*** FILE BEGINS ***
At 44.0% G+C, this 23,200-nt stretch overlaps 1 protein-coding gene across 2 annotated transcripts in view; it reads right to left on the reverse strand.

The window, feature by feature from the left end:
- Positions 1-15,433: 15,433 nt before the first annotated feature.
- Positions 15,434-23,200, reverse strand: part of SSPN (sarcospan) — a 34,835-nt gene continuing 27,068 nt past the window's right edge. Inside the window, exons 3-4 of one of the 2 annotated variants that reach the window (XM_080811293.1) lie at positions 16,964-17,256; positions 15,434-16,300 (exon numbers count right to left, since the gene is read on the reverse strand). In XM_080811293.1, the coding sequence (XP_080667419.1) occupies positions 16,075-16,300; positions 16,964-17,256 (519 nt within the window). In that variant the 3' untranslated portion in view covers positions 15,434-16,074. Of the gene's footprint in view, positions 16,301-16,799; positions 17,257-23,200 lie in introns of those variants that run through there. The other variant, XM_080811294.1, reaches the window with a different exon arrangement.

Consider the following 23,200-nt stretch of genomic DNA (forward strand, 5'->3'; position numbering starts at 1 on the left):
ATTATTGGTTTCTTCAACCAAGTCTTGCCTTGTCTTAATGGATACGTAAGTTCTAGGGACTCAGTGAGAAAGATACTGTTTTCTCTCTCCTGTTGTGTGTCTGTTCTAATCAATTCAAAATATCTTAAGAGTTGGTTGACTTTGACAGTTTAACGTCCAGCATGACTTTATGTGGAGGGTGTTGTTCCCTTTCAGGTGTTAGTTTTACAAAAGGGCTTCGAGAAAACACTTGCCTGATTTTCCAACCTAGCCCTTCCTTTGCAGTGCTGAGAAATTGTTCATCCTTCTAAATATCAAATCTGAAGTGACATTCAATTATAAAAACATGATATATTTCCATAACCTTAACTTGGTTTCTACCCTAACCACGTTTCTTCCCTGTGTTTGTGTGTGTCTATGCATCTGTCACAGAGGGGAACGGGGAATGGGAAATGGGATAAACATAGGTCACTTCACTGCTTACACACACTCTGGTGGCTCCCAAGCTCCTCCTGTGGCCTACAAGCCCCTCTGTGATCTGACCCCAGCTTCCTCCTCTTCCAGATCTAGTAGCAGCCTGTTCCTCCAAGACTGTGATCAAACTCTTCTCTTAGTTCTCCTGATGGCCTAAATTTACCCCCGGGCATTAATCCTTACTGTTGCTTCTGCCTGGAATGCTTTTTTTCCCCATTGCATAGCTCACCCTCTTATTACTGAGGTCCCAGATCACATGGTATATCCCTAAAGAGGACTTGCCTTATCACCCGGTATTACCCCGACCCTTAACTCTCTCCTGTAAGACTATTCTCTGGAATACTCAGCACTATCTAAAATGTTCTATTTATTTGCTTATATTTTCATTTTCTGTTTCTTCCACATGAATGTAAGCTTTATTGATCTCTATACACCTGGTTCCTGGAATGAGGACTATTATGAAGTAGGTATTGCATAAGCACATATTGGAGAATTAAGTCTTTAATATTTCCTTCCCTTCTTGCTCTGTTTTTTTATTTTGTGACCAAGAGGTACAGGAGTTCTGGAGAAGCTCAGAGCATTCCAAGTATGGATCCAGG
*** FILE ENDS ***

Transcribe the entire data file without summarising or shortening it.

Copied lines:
At 44.0% G+C, this 23,200-nt stretch overlaps 1 protein-coding gene across 2 annotated transcripts in view; it reads right to left on the reverse strand.

The window, feature by feature from the left end:
- Positions 1-15,433: 15,433 nt before the first annotated feature.
- Positions 15,434-23,200, reverse strand: part of SSPN (sarcospan) — a 34,835-nt gene continuing 27,068 nt past the window's right edge. Inside the window, exons 3-4 of one of the 2 annotated variants that reach the window (XM_080811293.1) lie at positions 16,964-17,256; positions 15,434-16,300 (exon numbers count right to left, since the gene is read on the reverse strand). In XM_080811293.1, the coding sequence (XP_080667419.1) occupies positions 16,075-16,300; positions 16,964-17,256 (519 nt within the window). In that variant the 3' untranslated portion in view covers positions 15,434-16,074. Of the gene's footprint in view, positions 16,301-16,799; positions 17,257-23,200 lie in introns of those variants that run through there. The other variant, XM_080811294.1, reaches the window with a different exon arrangement.

Consider the following 23,200-nt stretch of genomic DNA (forward strand, 5'->3'; position numbering starts at 1 on the left):
ATTATTGGTTTCTTCAACCAAGTCTTGCCTTGTCTTAATGGATACGTAAGTTCTAGGGACTCAGTGAGAAAGATACTGTTTTCTCTCTCCTGTTGTGTGTCTGTTCTAATCAATTCAAAATATCTTAAGAGTTGGTTGACTTTGACAGTTTAACGTCCAGCATGACTTTATGTGGAGGGTGTTGTTCCCTTTCAGGTGTTAGTTTTACAAAAGGGCTTCGAGAAAACACTTGCCTGATTTTCCAACCTAGCCCTTCCTTTGCAGTGCTGAGAAATTGTTCATCCTTCTAAATATCAAATCTGAAGTGACATTCAATTATAAAAACATGATATATTTCCATAACCTTAACTTGGTTTCTACCCTAACCACGTTTCTTCCCTGTGTTTGTGTGTGTCTATGCATCTGTCACAGAGGGGAACGGGGAATGGGAAATGGGATAAACATAGGTCACTTCACTGCTTACACACACTCTGGTGGCTCCCAAGCTCCTCCTGTGGCCTACAAGCCCCTCTGTGATCTGACCCCAGCTTCCTCCTCTTCCAGATCTAGTAGCAGCCTGTTCCTCCAAGACTGTGATCAAACTCTTCTCTTAGTTCTCCTGATGGCCTAAATTTACCCCCGGGCATTAATCCTTACTGTTGCTTCTGCCTGGAATGCTTTTTTTCCCCATTGCATAGCTCACCCTCTTATTACTGAGGTCCCAGATCACATGGTATATCCCTAAAGAGGACTTGCCTTATCACCCGGTATTACCCCGACCCTTAACTCTCTCCTGTAAGACTATTCTCTGGAATACTCAGCACTATCTAAAATGTTCTATTTATTTGCTTATATTTTCATTTTCTGTTTCTTCCACATGAATGTAAGCTTTATTGATCTCTATACACCTGGTTCCTGGAATGAGGACTATTATGAAGTAGGTATTGCATAAGCACATATTGGAGAATTAAGTCTTTAATATTTCCTTCCCTTCTTGCTCTGTTTTTTTATTTTGTGACCAAGAGGTACAGGAGTTCTGGAGAAGCTCAGAGCATTCCAAGTATGGATCCAGG